Baseball, sport consisting of two teams of nine players, all of whom desperately want to make their fathers proud. Play begins when the pitcher, whose dad is either watching from the stands or emotionally crippling his son by being the team’s coach, throws the ball in an evasive fashion to the opposing team’s batter, who, with any baserunners, occupies the only on-field offensive position and whose father was once a gifted baseball player and has unusually high expectations for his child. The ball is officially put into play when a batter hits a pitch into fair territory. Prior to chasing the ball, the fielder thinks about how all he wants is for his hardworking father to attend one of his games. Just one. Attempting to end the play and record an out, the fielder deflects the ball down or scoops it up with his glove and throws it to the first baseman, who was raised by a divorced mother. The mother loves her son and frequently offers to play catch with him—an offer her boy refuses because it just isn’t the same. If the batter fails to reach first base before the ball is caught by the baseman, he is considered out. As he jogs back to the dugout, he looks up to the bleachers to see if his father is upset. This cycle continues repeatedly over the course of a nine-inning game until a winner is declared.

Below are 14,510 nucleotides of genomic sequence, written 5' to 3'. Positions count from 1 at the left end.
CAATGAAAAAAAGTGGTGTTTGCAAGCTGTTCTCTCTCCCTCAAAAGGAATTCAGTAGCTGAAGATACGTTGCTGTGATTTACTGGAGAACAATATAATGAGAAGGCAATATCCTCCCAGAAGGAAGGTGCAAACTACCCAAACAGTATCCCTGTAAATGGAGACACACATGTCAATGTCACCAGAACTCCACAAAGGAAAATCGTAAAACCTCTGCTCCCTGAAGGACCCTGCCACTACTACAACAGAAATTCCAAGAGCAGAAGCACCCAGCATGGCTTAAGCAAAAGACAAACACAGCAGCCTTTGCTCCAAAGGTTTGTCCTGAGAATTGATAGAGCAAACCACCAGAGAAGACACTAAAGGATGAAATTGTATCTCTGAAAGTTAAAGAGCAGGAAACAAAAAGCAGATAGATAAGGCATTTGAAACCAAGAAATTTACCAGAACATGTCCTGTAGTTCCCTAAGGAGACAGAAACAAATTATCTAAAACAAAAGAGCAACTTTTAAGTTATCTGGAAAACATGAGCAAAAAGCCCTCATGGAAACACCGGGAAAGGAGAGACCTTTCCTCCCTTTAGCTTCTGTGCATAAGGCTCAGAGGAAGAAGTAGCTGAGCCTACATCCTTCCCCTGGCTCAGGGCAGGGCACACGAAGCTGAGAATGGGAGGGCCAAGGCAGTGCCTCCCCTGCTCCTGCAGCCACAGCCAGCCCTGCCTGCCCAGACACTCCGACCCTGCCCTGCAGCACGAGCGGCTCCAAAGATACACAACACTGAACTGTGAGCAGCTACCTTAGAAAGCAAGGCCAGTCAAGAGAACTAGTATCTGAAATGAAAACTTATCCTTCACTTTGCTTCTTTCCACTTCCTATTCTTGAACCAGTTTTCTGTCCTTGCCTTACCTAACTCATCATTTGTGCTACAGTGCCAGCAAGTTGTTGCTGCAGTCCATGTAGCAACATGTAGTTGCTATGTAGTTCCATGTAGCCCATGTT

From The Onion Book Of Known Knowledge